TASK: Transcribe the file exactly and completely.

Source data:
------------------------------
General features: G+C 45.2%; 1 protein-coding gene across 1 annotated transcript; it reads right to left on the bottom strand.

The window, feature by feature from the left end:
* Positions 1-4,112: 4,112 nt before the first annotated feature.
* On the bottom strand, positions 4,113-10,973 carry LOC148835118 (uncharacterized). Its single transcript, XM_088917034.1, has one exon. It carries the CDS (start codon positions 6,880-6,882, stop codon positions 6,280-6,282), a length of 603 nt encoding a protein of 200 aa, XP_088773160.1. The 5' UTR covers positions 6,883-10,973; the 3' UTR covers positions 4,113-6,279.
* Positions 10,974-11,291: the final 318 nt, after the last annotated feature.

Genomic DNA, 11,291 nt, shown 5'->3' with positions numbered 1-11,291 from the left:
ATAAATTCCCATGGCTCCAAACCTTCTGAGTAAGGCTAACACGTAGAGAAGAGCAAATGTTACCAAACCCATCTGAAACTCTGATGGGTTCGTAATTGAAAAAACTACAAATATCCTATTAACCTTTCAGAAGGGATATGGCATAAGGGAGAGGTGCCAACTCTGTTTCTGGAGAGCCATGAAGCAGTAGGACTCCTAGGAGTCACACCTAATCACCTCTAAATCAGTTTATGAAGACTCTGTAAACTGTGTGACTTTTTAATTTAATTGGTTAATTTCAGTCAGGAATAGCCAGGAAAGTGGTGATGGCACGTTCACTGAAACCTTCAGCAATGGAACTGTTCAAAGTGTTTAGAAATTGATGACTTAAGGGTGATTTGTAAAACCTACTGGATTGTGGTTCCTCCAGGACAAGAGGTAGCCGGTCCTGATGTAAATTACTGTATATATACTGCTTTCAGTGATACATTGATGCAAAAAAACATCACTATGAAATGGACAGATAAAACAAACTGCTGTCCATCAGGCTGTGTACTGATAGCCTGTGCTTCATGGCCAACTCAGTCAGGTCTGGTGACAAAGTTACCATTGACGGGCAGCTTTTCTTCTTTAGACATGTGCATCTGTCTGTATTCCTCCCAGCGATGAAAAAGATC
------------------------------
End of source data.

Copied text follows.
General features: G+C 45.2%; 1 protein-coding gene across 1 annotated transcript; it reads right to left on the bottom strand.

The window, feature by feature from the left end:
* Positions 1-4,112: 4,112 nt before the first annotated feature.
* On the bottom strand, positions 4,113-10,973 carry LOC148835118 (uncharacterized). Its single transcript, XM_088917034.1, has one exon. It carries the CDS (start codon positions 6,880-6,882, stop codon positions 6,280-6,282), a length of 603 nt encoding a protein of 200 aa, XP_088773160.1. The 5' UTR covers positions 6,883-10,973; the 3' UTR covers positions 4,113-6,279.
* Positions 10,974-11,291: the final 318 nt, after the last annotated feature.

Genomic DNA, 11,291 nt, shown 5'->3' with positions numbered 1-11,291 from the left:
ATAAATTCCCATGGCTCCAAACCTTCTGAGTAAGGCTAACACGTAGAGAAGAGCAAATGTTACCAAACCCATCTGAAACTCTGATGGGTTCGTAATTGAAAAAACTACAAATATCCTATTAACCTTTCAGAAGGGATATGGCATAAGGGAGAGGTGCCAACTCTGTTTCTGGAGAGCCATGAAGCAGTAGGACTCCTAGGAGTCACACCTAATCACCTCTAAATCAGTTTATGAAGACTCTGTAAACTGTGTGACTTTTTAATTTAATTGGTTAATTTCAGTCAGGAATAGCCAGGAAAGTGGTGATGGCACGTTCACTGAAACCTTCAGCAATGGAACTGTTCAAAGTGTTTAGAAATTGATGACTTAAGGGTGATTTGTAAAACCTACTGGATTGTGGTTCCTCCAGGACAAGAGGTAGCCGGTCCTGATGTAAATTACTGTATATATACTGCTTTCAGTGATACATTGATGCAAAAAAACATCACTATGAAATGGACAGATAAAACAAACTGCTGTCCATCAGGCTGTGTACTGATAGCCTGTGCTTCATGGCCAACTCAGTCAGGTCTGGTGACAAAGTTACCATTGACGGGCAGCTTTTCTTCTTTAGACATGTGCATCTGTCTGTATTCCTCCCAGCGATGAAAAAGATC